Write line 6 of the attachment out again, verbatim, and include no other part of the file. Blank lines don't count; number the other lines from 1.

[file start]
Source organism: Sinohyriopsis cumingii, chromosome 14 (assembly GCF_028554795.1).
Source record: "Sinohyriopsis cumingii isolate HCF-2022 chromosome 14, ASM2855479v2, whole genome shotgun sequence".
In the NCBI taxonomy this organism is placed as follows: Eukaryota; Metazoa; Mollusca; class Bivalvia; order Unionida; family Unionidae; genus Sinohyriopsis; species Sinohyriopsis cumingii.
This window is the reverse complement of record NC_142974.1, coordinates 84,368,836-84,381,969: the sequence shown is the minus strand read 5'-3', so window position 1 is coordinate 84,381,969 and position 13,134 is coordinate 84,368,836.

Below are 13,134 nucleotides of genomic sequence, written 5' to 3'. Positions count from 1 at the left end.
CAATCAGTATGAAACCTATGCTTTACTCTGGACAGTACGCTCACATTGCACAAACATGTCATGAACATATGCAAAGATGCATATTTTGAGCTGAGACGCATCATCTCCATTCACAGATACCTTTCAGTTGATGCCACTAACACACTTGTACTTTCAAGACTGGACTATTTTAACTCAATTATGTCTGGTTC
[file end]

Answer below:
CAATCAGTATGAAACCTATGCTTTACTCTGGACAGTACGCTCACATTGCACAAACATGTCATGAACATATGCAAAGATGCATATTTTGAGCTGAGACGCATCATCTCCATTCACAGATACCTTTCAGTTGATGCCACTAACACACTTGTACTTTCAAGACTGGACTATTTTAACTCAATTATGTCTGGTTC